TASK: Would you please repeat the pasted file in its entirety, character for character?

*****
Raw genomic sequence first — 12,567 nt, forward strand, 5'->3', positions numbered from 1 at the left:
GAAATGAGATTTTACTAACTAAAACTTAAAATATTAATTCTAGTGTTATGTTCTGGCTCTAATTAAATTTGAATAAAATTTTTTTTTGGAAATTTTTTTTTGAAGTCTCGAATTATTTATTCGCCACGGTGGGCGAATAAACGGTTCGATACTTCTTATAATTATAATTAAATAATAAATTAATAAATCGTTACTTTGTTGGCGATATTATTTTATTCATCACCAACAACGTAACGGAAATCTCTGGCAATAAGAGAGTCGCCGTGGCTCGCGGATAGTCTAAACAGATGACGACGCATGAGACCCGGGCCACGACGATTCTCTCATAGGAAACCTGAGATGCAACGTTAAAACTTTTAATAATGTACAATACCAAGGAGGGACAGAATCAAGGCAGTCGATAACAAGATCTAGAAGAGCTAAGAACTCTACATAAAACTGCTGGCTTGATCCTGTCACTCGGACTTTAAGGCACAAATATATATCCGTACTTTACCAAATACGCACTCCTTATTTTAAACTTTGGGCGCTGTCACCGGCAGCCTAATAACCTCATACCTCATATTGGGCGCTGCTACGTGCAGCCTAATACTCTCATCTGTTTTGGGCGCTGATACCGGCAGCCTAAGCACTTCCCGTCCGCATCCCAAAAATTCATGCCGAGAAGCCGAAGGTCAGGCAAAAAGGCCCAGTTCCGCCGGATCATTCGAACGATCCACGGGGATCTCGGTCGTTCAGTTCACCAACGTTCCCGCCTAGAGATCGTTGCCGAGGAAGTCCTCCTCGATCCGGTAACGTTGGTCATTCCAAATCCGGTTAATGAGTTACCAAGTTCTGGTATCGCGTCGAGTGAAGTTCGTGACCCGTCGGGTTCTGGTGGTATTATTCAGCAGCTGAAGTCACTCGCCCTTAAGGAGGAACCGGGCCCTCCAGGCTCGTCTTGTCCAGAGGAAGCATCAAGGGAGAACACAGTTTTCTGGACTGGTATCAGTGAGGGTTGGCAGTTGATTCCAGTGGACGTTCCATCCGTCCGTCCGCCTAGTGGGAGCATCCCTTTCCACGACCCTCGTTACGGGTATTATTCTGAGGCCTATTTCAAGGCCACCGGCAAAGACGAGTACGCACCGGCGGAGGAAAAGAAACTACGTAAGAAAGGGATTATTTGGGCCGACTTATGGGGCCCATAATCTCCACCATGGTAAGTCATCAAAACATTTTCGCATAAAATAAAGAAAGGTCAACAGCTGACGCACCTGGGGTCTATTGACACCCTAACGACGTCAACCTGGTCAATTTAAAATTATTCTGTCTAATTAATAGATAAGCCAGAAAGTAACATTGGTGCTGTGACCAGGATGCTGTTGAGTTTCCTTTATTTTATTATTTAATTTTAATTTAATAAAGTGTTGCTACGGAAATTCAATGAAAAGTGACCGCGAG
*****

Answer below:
Raw genomic sequence first — 12,567 nt, forward strand, 5'->3', positions numbered from 1 at the left:
GAAATGAGATTTTACTAACTAAAACTTAAAATATTAATTCTAGTGTTATGTTCTGGCTCTAATTAAATTTGAATAAAATTTTTTTTTGGAAATTTTTTTTTGAAGTCTCGAATTATTTATTCGCCACGGTGGGCGAATAAACGGTTCGATACTTCTTATAATTATAATTAAATAATAAATTAATAAATCGTTACTTTGTTGGCGATATTATTTTATTCATCACCAACAACGTAACGGAAATCTCTGGCAATAAGAGAGTCGCCGTGGCTCGCGGATAGTCTAAACAGATGACGACGCATGAGACCCGGGCCACGACGATTCTCTCATAGGAAACCTGAGATGCAACGTTAAAACTTTTAATAATGTACAATACCAAGGAGGGACAGAATCAAGGCAGTCGATAACAAGATCTAGAAGAGCTAAGAACTCTACATAAAACTGCTGGCTTGATCCTGTCACTCGGACTTTAAGGCACAAATATATATCCGTACTTTACCAAATACGCACTCCTTATTTTAAACTTTGGGCGCTGTCACCGGCAGCCTAATAACCTCATACCTCATATTGGGCGCTGCTACGTGCAGCCTAATACTCTCATCTGTTTTGGGCGCTGATACCGGCAGCCTAAGCACTTCCCGTCCGCATCCCAAAAATTCATGCCGAGAAGCCGAAGGTCAGGCAAAAAGGCCCAGTTCCGCCGGATCATTCGAACGATCCACGGGGATCTCGGTCGTTCAGTTCACCAACGTTCCCGCCTAGAGATCGTTGCCGAGGAAGTCCTCCTCGATCCGGTAACGTTGGTCATTCCAAATCCGGTTAATGAGTTACCAAGTTCTGGTATCGCGTCGAGTGAAGTTCGTGACCCGTCGGGTTCTGGTGGTATTATTCAGCAGCTGAAGTCACTCGCCCTTAAGGAGGAACCGGGCCCTCCAGGCTCGTCTTGTCCAGAGGAAGCATCAAGGGAGAACACAGTTTTCTGGACTGGTATCAGTGAGGGTTGGCAGTTGATTCCAGTGGACGTTCCATCCGTCCGTCCGCCTAGTGGGAGCATCCCTTTCCACGACCCTCGTTACGGGTATTATTCTGAGGCCTATTTCAAGGCCACCGGCAAAGACGAGTACGCACCGGCGGAGGAAAAGAAACTACGTAAGAAAGGGATTATTTGGGCCGACTTATGGGGCCCATAATCTCCACCATGGTAAGTCATCAAAACATTTTCGCATAAAATAAAGAAAGGTCAACAGCTGACGCACCTGGGGTCTATTGACACCCTAACGACGTCAACCTGGTCAATTTAAAATTATTCTGTCTAATTAATAGATAAGCCAGAAAGTAACATTGGTGCTGTGACCAGGATGCTGTTGAGTTTCCTTTATTTTATTATTTAATTTTAATTTAATAAAGTGTTGCTACGGAAATTCAATGAAAAGTGACCGCGAG